Journal Mobile Options
Table of Contents
Vol. 47, No. 1, 2003
Issue release date: January–February 2003
Section title: Original Paper
Ann Nutr Metab 2003;47:11–15
(DOI:10.1159/000068908)

Creatine Supplementation Affects Glucose Homeostasis but Not Insulin Secretion in Humans

Rooney K.B. · Bryson J.M. · Digney A.L. · Rae C.D. · Thompson C.H.
Human Nutrition Unit, School of Molecular and Microbial Biosciences, University of Sydney, Australia

Do you have an account?

Register and profit from personalized services (MyKarger) Login Information

Please create your User ID & Password





Contact Information









I have read the Karger Terms and Conditions and agree.

Register and profit from personalized services (MyKarger) Login Information

Please create your User ID & Password





Contact Information









I have read the Karger Terms and Conditions and agree.

To view the fulltext, please log in

To view the pdf, please log in

Buy

  • FullText & PDF
  • Unlimited re-access via MyKarger (new!)
  • Unrestricted printing, no saving restrictions for personal use
  • Reduced rates with a PPV account
read more

Direct: USD 38.00
Account: USD 26.50

Select

Rent/Cloud

  • Rent for 48h to view
  • Buy Cloud Access for unlimited viewing via different devices
  • Synchronizing in the ReadCube Cloud
  • Printing and saving restriction apply

Rental: USD 8.50
Cloud: USD 20.00

Select

Subscribe

  • Automatic perpetual access to all articles of the subscribed year(s)
  • Unlimited re-access via Subscriber Login or MyKarger
  • Unrestricted printing, no saving restrictions for personal use
read more

Subcription rates


Select


Article / Publication Details

First-Page Preview
Abstract of Original Paper

Received: 3/26/2002
Accepted: 6/21/2002
Published online: 3/12/2003

Number of Print Pages: 5
Number of Figures: 1
Number of Tables: 1

ISSN: 0250-6807 (Print)
eISSN: 1421-9697 (Online)

For additional information: http://www.karger.com/ANM

Abstract

Aims: In this study, it was investigated whether the glucose homeostasis is affected by dietary creatine supplementation. For this purpose, the plasma glucose concentration and the plasma insulin response to an oral glucose load were measured in creatine-supplemented vegetarians. Methods: The subjects were supplemented with either 5 g of creatine monohydrate (creatine-treated group, CREAT) or 5 g of maltodextrin (control group, CON) per day for 42 days. On days 0 and 43, blood samples were collected before as well as 10, 20, and 30 min following an oral glucose load and analyzed for plasma creatine, insulin, and glucose levels. Results: Creatine supplementation resulted in an increase in plasma creatine (CREAT 92.7 ± 14.6 µM vs. CON 31.2 ± 3.2 µM; p = 0.001). There was a trend (p = 0.07) towards elevated fasting plasma glucose levels following creatine supplementation, while the plasma glucose response to the glucose load was enhanced (CREAT 168.2 ± 5.3 mM· min vs. CON 129.6 ± 14.7 mM ·min; p = 0.05). There was no difference observed in the plasma insulin response to the glucose load between the groups. Conclusion: This study shows that creatine supplementation may result in abnormalities in glucose homeostasis in the absence of changes in insulin secretion.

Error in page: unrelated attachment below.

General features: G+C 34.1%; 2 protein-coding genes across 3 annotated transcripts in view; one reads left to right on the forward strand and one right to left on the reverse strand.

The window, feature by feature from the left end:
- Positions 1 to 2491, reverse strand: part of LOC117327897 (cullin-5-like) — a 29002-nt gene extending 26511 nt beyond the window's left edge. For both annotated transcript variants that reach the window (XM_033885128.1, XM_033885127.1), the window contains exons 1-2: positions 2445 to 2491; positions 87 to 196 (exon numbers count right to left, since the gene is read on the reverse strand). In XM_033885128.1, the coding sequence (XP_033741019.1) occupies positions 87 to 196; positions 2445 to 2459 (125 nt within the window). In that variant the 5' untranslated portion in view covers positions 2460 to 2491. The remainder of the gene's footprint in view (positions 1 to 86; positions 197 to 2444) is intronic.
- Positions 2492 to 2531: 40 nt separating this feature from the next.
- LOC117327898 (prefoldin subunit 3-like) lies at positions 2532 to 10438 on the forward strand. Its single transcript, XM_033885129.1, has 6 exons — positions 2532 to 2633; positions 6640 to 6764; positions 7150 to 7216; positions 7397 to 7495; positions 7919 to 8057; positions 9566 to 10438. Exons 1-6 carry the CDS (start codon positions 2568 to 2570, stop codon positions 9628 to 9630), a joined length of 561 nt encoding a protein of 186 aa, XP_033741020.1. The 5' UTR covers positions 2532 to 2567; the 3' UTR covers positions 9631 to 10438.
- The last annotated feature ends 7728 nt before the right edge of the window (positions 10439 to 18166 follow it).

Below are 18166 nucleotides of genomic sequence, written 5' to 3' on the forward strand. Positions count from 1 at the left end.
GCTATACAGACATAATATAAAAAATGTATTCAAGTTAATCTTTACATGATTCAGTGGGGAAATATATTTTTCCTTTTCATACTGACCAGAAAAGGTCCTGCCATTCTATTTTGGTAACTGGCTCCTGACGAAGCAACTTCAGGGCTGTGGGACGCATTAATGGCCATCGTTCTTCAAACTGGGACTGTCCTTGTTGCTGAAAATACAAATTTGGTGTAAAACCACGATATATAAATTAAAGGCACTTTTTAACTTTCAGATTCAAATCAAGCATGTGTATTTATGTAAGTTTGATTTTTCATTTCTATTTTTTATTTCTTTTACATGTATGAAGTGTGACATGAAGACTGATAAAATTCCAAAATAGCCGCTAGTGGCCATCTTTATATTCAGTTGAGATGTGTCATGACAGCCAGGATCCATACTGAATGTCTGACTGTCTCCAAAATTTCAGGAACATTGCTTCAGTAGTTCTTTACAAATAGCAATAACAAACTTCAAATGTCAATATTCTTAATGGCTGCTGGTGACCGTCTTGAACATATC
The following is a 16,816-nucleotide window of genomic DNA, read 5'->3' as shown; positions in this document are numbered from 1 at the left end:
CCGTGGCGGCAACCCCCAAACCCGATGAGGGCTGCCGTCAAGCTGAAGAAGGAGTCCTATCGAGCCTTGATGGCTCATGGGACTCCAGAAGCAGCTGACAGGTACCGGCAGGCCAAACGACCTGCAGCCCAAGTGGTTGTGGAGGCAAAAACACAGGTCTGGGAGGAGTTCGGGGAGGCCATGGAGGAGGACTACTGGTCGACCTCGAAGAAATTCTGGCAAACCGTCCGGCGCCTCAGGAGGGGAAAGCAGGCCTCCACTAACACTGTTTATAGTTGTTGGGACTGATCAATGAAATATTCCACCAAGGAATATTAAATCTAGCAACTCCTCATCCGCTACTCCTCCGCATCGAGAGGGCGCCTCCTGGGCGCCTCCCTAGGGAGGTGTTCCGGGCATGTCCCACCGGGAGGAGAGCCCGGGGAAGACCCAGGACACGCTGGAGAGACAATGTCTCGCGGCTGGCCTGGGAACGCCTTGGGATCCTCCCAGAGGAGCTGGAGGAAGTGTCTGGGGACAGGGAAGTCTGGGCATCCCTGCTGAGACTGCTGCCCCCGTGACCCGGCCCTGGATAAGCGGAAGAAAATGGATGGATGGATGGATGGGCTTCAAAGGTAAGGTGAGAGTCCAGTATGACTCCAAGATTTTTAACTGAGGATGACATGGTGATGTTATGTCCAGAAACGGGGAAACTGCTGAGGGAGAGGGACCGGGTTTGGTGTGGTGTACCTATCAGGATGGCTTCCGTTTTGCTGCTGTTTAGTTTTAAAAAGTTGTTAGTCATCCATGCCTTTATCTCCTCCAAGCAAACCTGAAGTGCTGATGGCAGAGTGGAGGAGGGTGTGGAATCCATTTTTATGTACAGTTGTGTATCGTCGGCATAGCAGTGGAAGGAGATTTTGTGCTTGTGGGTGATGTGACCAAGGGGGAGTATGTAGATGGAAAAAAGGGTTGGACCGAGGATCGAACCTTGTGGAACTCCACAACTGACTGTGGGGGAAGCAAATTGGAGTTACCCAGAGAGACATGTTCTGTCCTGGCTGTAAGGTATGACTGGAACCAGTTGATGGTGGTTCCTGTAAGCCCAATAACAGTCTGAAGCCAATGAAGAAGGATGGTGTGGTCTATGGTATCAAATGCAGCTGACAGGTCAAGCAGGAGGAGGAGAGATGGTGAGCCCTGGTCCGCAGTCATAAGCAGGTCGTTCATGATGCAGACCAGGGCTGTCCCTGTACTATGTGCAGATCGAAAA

Article / Publication Details

First-Page Preview
Abstract of Original Paper

Received: 3/26/2002
Accepted: 6/21/2002
Published online: 3/12/2003

Number of Print Pages: 5
Number of Figures: 1
Number of Tables: 1

ISSN: 0250-6807 (Print)
eISSN: 1421-9697 (Online)

For additional information: http://www.karger.com/ANM


Copyright / Drug Dosage

Copyright: All rights reserved. No part of this publication may be translated into other languages, reproduced or utilized in any form or by any means, electronic or mechanical, including photocopying, recording, microcopying, or by any information storage and retrieval system, without permission in writing from the publisher or, in the case of photocopying, direct payment of a specified fee to the Copyright Clearance Center.
Drug Dosage: The authors and the publisher have exerted every effort to ensure that drug selection and dosage set forth in this text are in accord with current recommendations and practice at the time of publication. However, in view of ongoing research, changes in goverment regulations, and the constant flow of information relating to drug therapy and drug reactions, the reader is urged to check the package insert for each drug for any changes in indications and dosage and for added warnings and precautions. This is particularly important when the recommended agent is a new and/or infrequently employed drug.
Disclaimer: The statements, opinions and data contained in this publication are solely those of the individual authors and contributors and not of the publishers and the editor(s). The appearance of advertisements or/and product references in the publication is not a warranty, endorsement, or approval of the products or services advertised or of their effectiveness, quality or safety. The publisher and the editor(s) disclaim responsibility for any injury to persons or property resulting from any ideas, methods, instructions or products referred to in the content or advertisements.